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Thanks from Boston

April 20, 2013 — Leave a comment

Just want to say thanks to all Long-Distance Dad readers around the country and the world who offered support during this sad, surreal, and scary week. As you probably know, the marathon bombers have been killed/captured. I have to acknowledge the amazing dedication and hard work of local, state and federal law enforcement in solving this vicious crime so quickly and bringing a sense of relief back to all of us.

So now we can begin the healing process — and get back to enjoying gorgeous spring and summer days in this great city. Yet our sense of celebration is tinged with remembering the people killed and injured on that special day. To honor them, we will all be back next year in full celebration of Boston’s heart and spirit. See you there!

#LoveBoston and #BostonStrong!

Boston-marathon-police

Source: Boston.com

Boston-marathon-bomber-police

Source: Boston.com

Boston-strong-Fenway-Park

Source: Boston.com

Boston-Strong-Fenway-Park

Source: Boston.com

Boston-marathon-bomber-memorial

Source: Boston.com

Any parent worries about their child. But the circumstances of Mtuseni’s life in a South African settlement present added dimensions of concern relative to bringing up children in America. I worry about health issues for him and the family, such as his mom’s “mystery” stroke in July. Money issues for a family of four living on less than $250 a month. Safety issues with illegal water hookups and house fires and rusty nails and crowded jitney taxis on dangerous roads.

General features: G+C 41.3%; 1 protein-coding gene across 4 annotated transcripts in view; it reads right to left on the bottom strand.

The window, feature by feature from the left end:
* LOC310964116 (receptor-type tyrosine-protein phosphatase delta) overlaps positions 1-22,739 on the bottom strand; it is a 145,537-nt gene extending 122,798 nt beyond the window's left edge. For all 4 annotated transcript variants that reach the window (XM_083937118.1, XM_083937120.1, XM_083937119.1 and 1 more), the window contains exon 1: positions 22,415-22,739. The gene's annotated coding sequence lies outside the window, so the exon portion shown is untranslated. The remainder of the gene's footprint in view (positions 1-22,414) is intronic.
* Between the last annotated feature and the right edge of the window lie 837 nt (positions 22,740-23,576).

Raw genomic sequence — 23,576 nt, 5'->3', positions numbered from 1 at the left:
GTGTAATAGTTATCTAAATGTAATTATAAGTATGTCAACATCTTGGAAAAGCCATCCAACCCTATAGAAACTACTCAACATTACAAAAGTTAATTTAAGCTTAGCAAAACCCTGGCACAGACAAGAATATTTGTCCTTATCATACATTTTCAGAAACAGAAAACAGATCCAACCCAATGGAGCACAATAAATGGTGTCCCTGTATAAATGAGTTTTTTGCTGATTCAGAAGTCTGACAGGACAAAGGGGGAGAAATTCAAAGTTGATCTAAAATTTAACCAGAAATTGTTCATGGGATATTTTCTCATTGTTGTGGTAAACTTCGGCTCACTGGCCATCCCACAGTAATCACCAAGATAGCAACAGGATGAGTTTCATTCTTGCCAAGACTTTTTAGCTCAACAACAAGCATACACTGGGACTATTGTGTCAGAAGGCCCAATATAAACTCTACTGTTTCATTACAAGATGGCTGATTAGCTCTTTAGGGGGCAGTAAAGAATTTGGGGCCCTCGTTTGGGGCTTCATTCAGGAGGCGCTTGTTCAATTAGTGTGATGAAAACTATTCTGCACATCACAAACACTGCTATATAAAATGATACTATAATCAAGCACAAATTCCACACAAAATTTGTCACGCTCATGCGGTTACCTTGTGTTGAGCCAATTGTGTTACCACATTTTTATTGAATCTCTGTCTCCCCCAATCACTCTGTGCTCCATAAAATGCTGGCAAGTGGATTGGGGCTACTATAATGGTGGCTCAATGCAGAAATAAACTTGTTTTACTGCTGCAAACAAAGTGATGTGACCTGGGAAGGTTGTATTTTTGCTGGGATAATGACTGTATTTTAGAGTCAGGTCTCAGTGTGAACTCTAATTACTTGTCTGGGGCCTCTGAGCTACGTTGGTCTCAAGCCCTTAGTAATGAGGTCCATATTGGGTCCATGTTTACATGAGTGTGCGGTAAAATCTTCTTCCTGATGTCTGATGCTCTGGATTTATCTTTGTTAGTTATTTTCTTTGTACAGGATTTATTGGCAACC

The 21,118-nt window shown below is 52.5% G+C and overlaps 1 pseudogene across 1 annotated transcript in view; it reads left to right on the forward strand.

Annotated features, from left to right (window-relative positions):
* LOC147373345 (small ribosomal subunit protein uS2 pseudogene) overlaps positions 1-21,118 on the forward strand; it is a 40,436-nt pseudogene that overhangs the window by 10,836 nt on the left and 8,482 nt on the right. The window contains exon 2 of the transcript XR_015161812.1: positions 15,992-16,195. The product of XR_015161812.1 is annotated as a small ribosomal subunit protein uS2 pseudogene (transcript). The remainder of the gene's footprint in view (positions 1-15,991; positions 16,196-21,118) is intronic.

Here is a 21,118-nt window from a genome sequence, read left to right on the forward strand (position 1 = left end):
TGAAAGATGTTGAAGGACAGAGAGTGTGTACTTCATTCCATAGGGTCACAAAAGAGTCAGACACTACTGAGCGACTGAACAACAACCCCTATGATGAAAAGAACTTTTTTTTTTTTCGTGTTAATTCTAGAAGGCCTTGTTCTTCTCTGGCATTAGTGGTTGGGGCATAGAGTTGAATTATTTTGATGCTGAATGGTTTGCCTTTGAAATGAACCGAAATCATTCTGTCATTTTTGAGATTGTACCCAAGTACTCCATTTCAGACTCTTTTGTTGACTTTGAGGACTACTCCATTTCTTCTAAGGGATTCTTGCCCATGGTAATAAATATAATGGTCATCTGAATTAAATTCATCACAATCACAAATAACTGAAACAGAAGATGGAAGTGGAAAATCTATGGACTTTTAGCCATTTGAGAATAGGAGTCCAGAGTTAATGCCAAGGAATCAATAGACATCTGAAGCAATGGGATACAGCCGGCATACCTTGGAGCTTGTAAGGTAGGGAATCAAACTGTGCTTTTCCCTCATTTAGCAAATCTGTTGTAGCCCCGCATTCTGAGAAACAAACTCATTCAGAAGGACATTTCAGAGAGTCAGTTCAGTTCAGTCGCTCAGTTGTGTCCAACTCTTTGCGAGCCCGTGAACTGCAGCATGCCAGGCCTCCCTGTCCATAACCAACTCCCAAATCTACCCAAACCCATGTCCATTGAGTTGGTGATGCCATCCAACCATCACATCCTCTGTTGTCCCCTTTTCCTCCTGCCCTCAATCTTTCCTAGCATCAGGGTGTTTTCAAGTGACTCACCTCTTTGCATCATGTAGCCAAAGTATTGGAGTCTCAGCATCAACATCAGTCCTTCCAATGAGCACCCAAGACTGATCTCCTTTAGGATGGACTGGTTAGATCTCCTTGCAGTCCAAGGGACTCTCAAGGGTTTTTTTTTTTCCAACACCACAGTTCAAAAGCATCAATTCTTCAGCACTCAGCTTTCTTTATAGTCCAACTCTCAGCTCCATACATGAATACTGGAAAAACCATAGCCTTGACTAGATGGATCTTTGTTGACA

But Mtuseni’s recent blog post about a “rogue” police unit has raised my concern to a new level. Known by locals as the amaBerete, the group seems to be waging its own brand of violent justice. The South African TV news magazine 3rd Degree recently aired a piece on the group, which can be seen on YouTube.

I’ve provided a portion of Mtuseni’s blog post on the amaBerete below. It offers a chilling perspective from someone living with this new threat. Please click through to his full post and show him your support.

Mtuseni and I haven’t discussed the post or amaBerete yet, but I’m sure he knows to watch his back. He doesn’t drink or cause trouble, but vigilantes operate under their own twisted rules. It’s yet another worry for me — and one more challenge for poor South Africans trying to live under dire circumstances.

Cops That Cause Fear in Our Lives   from Bhekani’s Views

They were only introduced in 2009, yet they have made headlines over every single township in South Africa. At first we thought they were here to protect us, but now we fear them more than robbers or criminals.

They call themselves T.R.T. (Technical Response Team), but in our communities they are called amaberet because of their headgear. People thought that they were police officers that enforce the law, but today they are seen as vicious military people trained to abuse everyone they come across.

Amaberet only made their appearance in Diepsloot late in 2011 , but every single night since then they have stopped movement in the streets of the township. They also have limited residents from going to parties at night or to taverns. No people except the brave ones walk freely during the night because they know that the amaberet will stop you and either beat you up or emotionally abuse you.

Read more…


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